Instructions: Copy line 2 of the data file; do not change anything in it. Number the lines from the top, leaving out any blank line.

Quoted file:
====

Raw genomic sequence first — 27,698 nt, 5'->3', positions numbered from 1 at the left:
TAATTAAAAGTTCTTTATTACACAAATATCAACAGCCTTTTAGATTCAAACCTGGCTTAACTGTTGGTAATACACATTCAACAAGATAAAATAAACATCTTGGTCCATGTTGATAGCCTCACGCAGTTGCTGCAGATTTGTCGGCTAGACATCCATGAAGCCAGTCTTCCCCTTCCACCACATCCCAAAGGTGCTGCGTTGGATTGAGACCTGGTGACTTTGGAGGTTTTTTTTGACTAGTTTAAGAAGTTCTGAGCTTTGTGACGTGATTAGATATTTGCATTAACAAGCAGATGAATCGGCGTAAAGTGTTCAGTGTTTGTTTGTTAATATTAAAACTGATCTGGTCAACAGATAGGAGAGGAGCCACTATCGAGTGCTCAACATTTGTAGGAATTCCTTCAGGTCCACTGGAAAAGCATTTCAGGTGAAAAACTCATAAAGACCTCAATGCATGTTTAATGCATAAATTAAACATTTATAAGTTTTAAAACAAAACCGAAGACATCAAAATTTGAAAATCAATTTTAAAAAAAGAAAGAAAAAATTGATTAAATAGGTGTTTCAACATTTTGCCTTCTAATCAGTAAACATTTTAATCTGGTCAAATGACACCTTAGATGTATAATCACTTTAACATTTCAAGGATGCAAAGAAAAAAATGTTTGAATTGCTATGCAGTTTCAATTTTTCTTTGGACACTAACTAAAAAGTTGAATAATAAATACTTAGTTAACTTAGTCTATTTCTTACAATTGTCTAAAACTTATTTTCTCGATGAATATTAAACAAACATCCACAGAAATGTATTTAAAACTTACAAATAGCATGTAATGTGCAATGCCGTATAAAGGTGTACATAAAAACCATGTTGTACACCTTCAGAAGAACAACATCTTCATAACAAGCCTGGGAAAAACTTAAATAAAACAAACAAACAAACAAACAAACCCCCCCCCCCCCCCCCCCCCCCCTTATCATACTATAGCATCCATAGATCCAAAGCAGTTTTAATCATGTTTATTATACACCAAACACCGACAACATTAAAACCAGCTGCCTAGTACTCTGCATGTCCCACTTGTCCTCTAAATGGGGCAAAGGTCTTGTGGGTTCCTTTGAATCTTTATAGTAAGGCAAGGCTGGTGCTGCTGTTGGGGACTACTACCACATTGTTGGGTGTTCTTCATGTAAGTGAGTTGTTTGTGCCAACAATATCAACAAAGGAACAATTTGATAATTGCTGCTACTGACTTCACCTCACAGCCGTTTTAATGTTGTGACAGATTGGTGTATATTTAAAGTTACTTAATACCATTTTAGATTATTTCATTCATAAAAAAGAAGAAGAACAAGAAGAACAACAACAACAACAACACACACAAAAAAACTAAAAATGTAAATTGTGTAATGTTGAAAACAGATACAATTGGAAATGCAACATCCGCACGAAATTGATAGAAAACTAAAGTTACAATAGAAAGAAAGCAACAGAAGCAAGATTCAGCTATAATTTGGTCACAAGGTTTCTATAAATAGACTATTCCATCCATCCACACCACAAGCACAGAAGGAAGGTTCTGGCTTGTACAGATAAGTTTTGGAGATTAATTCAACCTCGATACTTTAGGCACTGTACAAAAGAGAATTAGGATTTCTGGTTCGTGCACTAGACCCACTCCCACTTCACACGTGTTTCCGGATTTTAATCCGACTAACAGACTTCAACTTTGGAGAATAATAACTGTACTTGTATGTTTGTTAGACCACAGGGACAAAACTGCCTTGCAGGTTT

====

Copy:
TAATTAAAAGTTCTTTATTACACAAATATCAACAGCCTTTTAGATTCAAACCTGGCTTAACTGTTGGTAATACACATTCAACAAGATAAAATAAACATCTTGGTCCATGTTGATAGCCTCACGCAGTTGCTGCAGATTTGTCGGCTAGACATCCATGAAGCCAGTCTTCCCCTTCCACCACATCCCAAAGGTGCTGCGTTGGATTGAGACCTGGTGACTTTGGAGGTTTTTTTTGACTAGTTTAAGAAGTTCTGAGCTTTGTGACGTGATTAGATATTTGCATTAACAAGCAGATGAATCGGCGTAAAGTGTTCAGTGTTTGTTTGTTAATATTAAAACTGATCTGGTCAACAGATAGGAGAGGAGCCACTATCGAGTGCTCAACATTTGTAGGAATTCCTTCAGGTCCACTGGAAAAGCATTTCAGGTGAAAAACTCATAAAGACCTCAATGCATGTTTAATGCATAAATTAAACATTTATAAGTTTTAAAACAAAACCGAAGACATCAAAATTTGAAAATCAATTTTAAAAAAAGAAAGAAAAAATTGATTAAATAGGTGTTTCAACATTTTGCCTTCTAATCAGTAAACATTTTAATCTGGTCAAATGACACCTTAGATGTATAATCACTTTAACATTTCAAGGATGCAAAGAAAAAAATGTTTGAATTGCTATGCAGTTTCAATTTTTCTTTGGACACTAACTAAAAAGTTGAATAATAAATACTTAGTTAACTTAGTCTATTTCTTACAATTGTCTAAAACTTATTTTCTCGATGAATATTAAACAAACATCCACAGAAATGTATTTAAAACTTACAAATAGCATGTAATGTGCAATGCCGTATAAAGGTGTACATAAAAACCATGTTGTACACCTTCAGAAGAACAACATCTTCATAACAAGCCTGGGAAAAACTTAAATAAAACAAACAAACAAACAAACAAACCCCCCCCCCCCCCCCCCCCCCCCTTATCATACTATAGCATCCATAGATCCAAAGCAGTTTTAATCATGTTTATTATACACCAAACACCGACAACATTAAAACCAGCTGCCTAGTACTCTGCATGTCCCACTTGTCCTCTAAATGGGGCAAAGGTCTTGTGGGTTCCTTTGAATCTTTATAGTAAGGCAAGGCTGGTGCTGCTGTTGGGGACTACTACCACATTGTTGGGTGTTCTTCATGTAAGTGAGTTGTTTGTGCCAACAATATCAACAAAGGAACAATTTGATAATTGCTGCTACTGACTTCACCTCACAGCCGTTTTAATGTTGTGACAGATTGGTGTATATTTAAAGTTACTTAATACCATTTTAGATTATTTCATTCATAAAAAAGAAGAAGAACAAGAAGAACAACAACAACAACAACACACACAAAAAAACTAAAAATGTAAATTGTGTAATGTTGAAAACAGATACAATTGGAAATGCAACATCCGCACGAAATTGATAGAAAACTAAAGTTACAATAGAAAGAAAGCAACAGAAGCAAGATTCAGCTATAATTTGGTCACAAGGTTTCTATAAATAGACTATTCCATCCATCCACACCACAAGCACAGAAGGAAGGTTCTGGCTTGTACAGATAAGTTTTGGAGATTAATTCAACCTCGATACTTTAGGCACTGTACAAAAGAGAATTAGGATTTCTGGTTCGTGCACTAGACCCACTCCCACTTCACACGTGTTTCCGGATTTTAATCCGACTAACAGACTTCAACTTTGGAGAATAATAACTGTACTTGTATGTTTGTTAGACCACAGGGACAAAACTGCCTTGCAGGTTT